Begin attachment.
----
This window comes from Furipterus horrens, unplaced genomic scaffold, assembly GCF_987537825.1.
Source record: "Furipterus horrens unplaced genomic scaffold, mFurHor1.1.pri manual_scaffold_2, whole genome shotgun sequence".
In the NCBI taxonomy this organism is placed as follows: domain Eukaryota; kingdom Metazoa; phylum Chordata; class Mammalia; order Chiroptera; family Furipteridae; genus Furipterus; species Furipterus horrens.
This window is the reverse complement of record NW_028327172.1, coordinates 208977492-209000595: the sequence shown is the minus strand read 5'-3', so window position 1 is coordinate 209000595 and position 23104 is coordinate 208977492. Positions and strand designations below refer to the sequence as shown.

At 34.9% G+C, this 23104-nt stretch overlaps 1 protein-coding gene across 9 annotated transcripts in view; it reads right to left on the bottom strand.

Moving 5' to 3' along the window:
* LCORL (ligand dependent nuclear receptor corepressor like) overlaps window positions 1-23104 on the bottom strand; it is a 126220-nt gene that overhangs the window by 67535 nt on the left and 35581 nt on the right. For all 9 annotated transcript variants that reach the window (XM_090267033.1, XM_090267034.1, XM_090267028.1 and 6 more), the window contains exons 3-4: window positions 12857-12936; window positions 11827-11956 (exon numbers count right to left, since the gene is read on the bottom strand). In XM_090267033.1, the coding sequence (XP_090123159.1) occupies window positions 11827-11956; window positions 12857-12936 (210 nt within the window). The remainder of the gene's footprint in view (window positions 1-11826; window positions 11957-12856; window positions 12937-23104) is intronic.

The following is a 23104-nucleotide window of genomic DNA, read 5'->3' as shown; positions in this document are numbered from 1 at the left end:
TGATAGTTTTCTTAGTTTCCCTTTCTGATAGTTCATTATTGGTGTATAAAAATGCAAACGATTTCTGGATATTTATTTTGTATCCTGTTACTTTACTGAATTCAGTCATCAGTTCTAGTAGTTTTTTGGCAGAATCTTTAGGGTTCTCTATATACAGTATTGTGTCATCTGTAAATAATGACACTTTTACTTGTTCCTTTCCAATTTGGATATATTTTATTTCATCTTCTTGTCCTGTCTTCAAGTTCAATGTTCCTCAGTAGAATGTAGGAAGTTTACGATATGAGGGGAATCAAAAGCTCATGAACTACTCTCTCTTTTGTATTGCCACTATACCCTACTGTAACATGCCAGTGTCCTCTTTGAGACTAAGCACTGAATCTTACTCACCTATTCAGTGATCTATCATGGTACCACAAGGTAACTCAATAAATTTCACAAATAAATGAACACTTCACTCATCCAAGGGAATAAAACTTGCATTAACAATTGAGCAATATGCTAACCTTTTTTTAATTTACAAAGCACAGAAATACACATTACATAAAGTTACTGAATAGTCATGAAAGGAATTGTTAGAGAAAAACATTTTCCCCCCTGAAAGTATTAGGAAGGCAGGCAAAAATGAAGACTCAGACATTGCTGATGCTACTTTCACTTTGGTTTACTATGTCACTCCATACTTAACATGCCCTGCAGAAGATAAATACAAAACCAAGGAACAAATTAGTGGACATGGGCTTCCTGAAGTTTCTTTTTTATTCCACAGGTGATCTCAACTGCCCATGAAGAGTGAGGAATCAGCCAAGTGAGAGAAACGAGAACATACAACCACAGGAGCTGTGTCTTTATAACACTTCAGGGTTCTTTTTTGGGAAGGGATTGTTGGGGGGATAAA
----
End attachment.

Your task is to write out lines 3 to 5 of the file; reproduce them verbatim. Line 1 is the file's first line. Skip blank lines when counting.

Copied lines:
In the NCBI taxonomy this organism is placed as follows: domain Eukaryota; kingdom Metazoa; phylum Chordata; class Mammalia; order Chiroptera; family Furipteridae; genus Furipterus; species Furipterus horrens.
This window is the reverse complement of record NW_028327172.1, coordinates 208977492-209000595: the sequence shown is the minus strand read 5'-3', so window position 1 is coordinate 209000595 and position 23104 is coordinate 208977492. Positions and strand designations below refer to the sequence as shown.

At 34.9% G+C, this 23104-nt stretch overlaps 1 protein-coding gene across 9 annotated transcripts in view; it reads right to left on the bottom strand.